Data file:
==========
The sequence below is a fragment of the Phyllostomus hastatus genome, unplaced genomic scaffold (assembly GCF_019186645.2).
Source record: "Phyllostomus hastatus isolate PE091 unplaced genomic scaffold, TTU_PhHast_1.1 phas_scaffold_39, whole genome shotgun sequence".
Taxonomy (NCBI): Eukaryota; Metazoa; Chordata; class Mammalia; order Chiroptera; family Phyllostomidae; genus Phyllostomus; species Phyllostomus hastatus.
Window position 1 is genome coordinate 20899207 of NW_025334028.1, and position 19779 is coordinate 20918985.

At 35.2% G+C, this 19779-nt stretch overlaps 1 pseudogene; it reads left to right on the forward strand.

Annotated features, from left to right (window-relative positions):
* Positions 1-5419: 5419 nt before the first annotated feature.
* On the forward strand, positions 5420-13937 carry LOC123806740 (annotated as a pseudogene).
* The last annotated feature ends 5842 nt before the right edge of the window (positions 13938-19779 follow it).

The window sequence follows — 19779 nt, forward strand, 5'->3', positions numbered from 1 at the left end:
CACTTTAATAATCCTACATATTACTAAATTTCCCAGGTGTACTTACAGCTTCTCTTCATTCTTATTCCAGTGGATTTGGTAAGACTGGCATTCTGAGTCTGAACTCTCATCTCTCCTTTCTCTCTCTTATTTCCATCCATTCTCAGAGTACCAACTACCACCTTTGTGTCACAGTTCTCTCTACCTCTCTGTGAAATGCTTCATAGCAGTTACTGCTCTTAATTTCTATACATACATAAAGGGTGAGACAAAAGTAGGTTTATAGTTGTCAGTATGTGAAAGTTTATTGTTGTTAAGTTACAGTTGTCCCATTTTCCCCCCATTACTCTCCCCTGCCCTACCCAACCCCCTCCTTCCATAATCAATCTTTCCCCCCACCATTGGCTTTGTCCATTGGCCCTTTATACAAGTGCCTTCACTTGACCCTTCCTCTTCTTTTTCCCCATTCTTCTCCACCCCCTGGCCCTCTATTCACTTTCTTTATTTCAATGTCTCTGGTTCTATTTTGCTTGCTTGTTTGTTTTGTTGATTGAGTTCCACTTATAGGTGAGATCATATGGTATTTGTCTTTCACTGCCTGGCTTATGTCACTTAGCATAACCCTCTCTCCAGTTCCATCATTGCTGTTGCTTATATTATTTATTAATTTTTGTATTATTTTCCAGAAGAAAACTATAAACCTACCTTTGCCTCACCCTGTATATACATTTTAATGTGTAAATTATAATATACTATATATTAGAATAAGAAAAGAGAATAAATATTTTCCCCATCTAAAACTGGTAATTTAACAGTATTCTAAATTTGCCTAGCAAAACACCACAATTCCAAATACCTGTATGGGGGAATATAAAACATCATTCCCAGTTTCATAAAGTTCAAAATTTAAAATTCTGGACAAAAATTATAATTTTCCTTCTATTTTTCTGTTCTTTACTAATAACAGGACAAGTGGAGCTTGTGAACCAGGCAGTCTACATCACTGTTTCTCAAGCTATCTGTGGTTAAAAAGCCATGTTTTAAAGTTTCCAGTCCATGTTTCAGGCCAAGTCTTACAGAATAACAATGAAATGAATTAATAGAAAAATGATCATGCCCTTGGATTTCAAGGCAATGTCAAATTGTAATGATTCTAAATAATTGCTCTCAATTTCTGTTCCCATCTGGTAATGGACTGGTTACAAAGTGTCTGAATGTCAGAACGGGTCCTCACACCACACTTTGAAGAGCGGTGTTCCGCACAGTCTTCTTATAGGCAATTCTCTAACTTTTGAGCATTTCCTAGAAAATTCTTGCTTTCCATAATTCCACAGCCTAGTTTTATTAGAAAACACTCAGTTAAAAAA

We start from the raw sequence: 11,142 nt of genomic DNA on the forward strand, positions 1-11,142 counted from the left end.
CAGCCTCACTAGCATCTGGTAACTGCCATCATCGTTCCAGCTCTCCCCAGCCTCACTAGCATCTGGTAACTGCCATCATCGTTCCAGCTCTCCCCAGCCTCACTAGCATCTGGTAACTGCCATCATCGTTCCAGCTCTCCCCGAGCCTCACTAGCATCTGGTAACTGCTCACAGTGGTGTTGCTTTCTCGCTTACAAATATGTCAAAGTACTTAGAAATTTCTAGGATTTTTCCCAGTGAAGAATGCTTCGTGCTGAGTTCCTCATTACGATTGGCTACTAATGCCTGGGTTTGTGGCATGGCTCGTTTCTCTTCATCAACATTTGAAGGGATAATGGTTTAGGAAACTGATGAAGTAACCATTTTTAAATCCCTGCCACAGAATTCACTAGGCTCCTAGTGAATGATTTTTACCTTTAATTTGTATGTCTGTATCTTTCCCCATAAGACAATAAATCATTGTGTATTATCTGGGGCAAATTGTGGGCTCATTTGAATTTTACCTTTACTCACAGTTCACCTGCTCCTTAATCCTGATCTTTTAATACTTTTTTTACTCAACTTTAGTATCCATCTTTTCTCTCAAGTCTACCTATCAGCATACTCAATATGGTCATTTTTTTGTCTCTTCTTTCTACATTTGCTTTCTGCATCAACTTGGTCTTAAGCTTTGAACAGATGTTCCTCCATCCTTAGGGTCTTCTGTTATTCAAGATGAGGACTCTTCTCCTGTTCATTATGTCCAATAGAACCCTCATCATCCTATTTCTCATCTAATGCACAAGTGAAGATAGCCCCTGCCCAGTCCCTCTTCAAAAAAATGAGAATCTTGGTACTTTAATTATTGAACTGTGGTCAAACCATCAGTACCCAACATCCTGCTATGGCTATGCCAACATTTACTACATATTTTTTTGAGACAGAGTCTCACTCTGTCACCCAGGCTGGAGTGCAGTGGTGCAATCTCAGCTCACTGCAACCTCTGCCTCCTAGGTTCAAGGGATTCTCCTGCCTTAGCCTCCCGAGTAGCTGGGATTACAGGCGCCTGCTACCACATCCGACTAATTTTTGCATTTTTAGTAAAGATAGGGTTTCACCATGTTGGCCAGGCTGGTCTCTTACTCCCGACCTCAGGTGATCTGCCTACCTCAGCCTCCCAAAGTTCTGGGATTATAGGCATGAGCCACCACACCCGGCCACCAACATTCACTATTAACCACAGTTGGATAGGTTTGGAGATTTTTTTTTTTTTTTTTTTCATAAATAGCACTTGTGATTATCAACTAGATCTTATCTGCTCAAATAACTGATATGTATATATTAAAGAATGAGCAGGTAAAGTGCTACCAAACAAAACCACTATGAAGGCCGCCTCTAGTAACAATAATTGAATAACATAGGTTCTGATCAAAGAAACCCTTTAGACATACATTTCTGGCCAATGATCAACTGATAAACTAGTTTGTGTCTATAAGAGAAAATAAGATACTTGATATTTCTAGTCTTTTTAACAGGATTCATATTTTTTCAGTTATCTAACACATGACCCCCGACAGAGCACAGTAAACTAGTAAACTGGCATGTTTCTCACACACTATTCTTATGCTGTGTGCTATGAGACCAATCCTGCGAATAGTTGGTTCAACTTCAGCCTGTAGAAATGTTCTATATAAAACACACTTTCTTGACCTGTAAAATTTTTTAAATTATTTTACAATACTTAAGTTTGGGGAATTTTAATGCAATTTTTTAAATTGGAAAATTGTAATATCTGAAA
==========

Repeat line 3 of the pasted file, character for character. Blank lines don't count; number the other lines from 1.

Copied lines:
Taxonomy (NCBI): Eukaryota; Metazoa; Chordata; class Mammalia; order Chiroptera; family Phyllostomidae; genus Phyllostomus; species Phyllostomus hastatus.